What would generate the migration of Israel's prophetic legacy of doom towards the complex expression of impending weal? Mowinckel finds the motor of this process in the grief-exaltation transformation inherent in the cultic celebration of an Enthronement Festival: 'There is reason to believe (sic!) that this annually experienced movement from the disaster of chaos to the glorious certainty of deliverance in the Enthronement Festival determined (sic) ancient Israel's view of reality and history: a constantly repeated transformation from disaster to deliverance.
Mowinckel is here refining a fascinating edifice of reconstructed history, whereby worship plays a powerful, leading, and almost programmatic role in the production and assemblage of Israel's sacred literature. It is an attractive thesis, and the intellectual ambience in which it could be proposed with such confidence (''there is reason to believe', being one of Mowinckel's most humble assertions of it) amid a pronounced paucity of evidence.
One of the exegetical payoffs (to which party the benefit entails to be determined) is the author's final assertion in this seminal essay that hope--as the final element of the schema--logically includes the 'Messianic sayings', for these are by definition expressions of good expectation. The burden of proof is thus shifted heavily onto the shoulders of those who would content that such sayings are part of the original material. For Mowinckel, that seems doubtful, since it is difficult to reconcile messianic hope with 'pure' expressions of judgment.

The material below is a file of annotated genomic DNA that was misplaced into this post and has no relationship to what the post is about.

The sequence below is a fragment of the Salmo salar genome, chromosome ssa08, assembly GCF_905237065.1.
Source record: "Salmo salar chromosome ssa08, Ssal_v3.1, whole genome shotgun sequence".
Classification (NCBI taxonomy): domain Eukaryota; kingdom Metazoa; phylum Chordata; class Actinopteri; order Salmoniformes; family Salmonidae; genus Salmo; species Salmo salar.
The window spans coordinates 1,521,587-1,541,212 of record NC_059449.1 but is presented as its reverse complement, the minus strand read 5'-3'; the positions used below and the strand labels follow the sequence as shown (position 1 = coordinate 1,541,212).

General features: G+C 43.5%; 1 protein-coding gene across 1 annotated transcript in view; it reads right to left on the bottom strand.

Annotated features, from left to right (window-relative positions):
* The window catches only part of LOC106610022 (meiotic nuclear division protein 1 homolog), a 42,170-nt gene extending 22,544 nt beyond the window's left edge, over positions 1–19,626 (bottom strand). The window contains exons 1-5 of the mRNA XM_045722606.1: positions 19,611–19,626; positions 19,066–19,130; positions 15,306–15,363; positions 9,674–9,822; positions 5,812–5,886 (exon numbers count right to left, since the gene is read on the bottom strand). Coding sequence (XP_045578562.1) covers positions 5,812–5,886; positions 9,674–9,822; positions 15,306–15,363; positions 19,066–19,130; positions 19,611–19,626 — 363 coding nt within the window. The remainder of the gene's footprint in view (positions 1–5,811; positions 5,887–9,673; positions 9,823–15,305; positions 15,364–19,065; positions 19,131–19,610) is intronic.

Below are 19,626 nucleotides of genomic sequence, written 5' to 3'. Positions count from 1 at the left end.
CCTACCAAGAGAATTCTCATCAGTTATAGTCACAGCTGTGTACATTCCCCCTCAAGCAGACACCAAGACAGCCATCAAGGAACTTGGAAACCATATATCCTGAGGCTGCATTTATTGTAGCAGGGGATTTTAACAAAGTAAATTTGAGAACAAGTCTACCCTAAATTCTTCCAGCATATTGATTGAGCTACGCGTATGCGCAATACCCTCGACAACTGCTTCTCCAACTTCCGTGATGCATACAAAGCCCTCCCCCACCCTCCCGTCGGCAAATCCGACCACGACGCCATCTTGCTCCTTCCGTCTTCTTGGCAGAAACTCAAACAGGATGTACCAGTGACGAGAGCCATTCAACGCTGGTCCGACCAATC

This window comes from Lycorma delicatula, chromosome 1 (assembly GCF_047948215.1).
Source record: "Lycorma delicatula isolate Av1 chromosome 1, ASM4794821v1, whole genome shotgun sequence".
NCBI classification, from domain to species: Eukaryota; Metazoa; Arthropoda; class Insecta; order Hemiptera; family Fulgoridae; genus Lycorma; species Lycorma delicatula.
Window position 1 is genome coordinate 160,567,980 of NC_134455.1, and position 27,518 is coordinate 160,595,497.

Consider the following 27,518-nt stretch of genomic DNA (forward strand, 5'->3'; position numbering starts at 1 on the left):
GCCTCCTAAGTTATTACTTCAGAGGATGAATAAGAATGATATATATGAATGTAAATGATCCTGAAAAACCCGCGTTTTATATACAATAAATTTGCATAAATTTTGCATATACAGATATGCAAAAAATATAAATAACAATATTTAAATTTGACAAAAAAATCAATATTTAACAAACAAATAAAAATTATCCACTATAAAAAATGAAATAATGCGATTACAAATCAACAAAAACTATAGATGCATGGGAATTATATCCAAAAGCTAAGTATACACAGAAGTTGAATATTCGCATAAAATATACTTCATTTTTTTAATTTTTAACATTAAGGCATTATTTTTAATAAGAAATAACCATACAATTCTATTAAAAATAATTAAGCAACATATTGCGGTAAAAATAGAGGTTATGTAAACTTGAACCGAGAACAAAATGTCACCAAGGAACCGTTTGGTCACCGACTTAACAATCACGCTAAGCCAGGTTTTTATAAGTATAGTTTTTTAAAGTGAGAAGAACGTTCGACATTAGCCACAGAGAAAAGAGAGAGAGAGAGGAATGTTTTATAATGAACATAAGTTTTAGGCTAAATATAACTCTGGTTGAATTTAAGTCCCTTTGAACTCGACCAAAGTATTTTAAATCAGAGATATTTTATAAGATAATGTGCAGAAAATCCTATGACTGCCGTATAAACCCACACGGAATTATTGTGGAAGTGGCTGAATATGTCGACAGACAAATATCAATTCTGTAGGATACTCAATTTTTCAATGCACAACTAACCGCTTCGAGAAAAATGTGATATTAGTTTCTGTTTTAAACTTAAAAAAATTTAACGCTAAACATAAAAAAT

Mowinckel seems to backtrack a bit in his ninth chapter (The Prophets and the Tasks of Tradition History', pp. 77-80), an essay upon which a modest back-reading shows the polemical moment in which he undertook both to develop and to defend his version of Tradition History. He is scathing against those who asserted that one cannot get beyond the editorial presentation to any more original prophetic material--even to ipsissima verba--as though there existed a '"Do Not Enter" sign, a prohibition against the very exercise of tradition history ... Research, however, cannot submit to a "Do Not Enter" sign. But by its very nature, it adopts the same attitude to such orders as our own "illegal" struggle did to the thousands of "prohibitions".' Mowinckel the Feisty!